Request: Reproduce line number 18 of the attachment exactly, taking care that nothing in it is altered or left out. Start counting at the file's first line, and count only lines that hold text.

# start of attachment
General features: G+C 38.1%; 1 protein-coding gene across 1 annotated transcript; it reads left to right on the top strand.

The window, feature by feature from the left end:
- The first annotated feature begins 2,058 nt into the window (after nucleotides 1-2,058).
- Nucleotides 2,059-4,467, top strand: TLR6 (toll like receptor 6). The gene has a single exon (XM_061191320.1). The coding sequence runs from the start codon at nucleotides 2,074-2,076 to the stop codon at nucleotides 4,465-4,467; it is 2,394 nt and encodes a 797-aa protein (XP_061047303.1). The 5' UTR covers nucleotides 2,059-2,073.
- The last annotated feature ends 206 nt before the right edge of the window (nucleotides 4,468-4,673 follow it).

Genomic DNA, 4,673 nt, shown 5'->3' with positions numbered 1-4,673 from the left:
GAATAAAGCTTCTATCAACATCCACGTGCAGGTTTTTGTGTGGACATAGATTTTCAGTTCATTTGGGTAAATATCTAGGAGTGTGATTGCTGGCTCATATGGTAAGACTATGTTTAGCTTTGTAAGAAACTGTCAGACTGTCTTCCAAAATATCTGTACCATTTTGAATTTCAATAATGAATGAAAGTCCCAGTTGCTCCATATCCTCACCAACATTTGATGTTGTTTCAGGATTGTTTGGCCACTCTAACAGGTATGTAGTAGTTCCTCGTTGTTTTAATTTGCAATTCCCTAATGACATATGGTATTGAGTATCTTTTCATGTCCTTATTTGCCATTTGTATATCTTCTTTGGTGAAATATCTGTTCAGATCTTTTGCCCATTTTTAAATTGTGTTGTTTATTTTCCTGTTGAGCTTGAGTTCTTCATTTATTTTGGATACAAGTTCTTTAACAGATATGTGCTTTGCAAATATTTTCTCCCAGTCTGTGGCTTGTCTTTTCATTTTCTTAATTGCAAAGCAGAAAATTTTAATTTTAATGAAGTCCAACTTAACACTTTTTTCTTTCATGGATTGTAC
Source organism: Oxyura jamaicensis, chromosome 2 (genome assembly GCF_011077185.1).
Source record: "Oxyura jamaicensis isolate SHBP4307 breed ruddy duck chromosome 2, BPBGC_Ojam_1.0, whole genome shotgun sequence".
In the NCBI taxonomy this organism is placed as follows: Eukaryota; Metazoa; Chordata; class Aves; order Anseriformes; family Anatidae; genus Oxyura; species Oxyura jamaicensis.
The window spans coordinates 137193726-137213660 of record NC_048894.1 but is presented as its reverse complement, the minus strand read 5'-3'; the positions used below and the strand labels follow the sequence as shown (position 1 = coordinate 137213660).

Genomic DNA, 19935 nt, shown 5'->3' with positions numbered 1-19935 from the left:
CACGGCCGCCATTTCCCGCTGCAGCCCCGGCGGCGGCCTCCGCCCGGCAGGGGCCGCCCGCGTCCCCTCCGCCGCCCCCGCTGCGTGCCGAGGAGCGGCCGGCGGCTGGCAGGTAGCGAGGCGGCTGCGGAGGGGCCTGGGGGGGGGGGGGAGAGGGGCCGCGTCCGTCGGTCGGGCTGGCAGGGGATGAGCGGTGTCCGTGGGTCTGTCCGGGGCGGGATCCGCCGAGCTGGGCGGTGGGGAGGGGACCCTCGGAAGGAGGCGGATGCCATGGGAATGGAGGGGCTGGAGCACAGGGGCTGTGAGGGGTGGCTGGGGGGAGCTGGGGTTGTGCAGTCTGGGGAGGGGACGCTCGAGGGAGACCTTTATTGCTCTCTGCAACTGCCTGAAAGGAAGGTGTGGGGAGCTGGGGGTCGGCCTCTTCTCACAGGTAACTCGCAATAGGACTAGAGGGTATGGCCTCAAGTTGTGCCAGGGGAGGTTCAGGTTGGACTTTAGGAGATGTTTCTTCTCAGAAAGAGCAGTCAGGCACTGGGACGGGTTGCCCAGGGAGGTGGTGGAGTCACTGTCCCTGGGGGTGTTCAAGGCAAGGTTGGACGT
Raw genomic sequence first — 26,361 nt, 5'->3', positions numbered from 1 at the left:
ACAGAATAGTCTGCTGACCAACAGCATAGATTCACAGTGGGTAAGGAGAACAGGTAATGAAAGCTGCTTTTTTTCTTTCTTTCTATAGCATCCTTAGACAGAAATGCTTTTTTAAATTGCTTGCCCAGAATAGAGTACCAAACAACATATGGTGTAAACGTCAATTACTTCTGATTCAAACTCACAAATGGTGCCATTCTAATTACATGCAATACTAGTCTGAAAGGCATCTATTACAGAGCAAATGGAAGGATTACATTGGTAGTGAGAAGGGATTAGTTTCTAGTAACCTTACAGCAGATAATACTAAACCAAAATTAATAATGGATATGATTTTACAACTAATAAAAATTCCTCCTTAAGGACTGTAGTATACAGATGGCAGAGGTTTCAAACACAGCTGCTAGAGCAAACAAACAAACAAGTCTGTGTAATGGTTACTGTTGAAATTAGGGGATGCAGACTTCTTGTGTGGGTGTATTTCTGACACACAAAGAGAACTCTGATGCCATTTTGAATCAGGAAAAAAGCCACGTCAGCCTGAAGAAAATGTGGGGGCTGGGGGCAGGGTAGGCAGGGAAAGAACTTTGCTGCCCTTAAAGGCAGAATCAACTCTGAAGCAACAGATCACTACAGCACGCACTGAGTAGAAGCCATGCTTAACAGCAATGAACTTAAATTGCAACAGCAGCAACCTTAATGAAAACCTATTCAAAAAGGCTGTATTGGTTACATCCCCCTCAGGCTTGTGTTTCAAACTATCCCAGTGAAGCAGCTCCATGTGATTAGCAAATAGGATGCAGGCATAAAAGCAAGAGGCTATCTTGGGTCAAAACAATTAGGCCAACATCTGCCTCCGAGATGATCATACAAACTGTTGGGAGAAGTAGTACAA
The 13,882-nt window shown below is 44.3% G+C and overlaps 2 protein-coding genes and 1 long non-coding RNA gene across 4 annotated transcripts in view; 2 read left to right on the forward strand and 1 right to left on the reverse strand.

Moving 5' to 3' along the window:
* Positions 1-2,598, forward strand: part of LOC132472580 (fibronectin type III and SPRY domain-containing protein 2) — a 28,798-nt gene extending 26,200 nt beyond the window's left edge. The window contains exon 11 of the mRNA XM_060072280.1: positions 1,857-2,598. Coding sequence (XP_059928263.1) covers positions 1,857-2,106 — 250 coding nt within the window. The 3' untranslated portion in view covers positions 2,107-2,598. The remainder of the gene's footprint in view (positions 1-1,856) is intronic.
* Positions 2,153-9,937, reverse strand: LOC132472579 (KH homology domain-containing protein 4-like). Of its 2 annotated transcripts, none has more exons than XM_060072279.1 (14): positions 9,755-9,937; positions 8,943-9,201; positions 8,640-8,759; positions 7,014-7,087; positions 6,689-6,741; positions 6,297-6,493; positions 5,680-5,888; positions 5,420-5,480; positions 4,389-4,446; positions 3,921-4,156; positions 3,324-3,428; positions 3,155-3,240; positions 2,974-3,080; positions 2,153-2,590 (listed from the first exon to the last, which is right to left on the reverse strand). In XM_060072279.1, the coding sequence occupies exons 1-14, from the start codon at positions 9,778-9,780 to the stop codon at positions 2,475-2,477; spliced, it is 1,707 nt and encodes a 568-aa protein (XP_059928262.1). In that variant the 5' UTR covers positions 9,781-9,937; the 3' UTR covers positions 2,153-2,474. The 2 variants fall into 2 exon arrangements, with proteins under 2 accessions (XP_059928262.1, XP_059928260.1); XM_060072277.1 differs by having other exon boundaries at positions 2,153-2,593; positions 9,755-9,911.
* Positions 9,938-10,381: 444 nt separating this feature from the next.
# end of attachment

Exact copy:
* Positions 1-2,598, forward strand: part of LOC132472580 (fibronectin type III and SPRY domain-containing protein 2) — a 28,798-nt gene extending 26,200 nt beyond the window's left edge. The window contains exon 11 of the mRNA XM_060072280.1: positions 1,857-2,598. Coding sequence (XP_059928263.1) covers positions 1,857-2,106 — 250 coding nt within the window. The 3' untranslated portion in view covers positions 2,107-2,598. The remainder of the gene's footprint in view (positions 1-1,856) is intronic.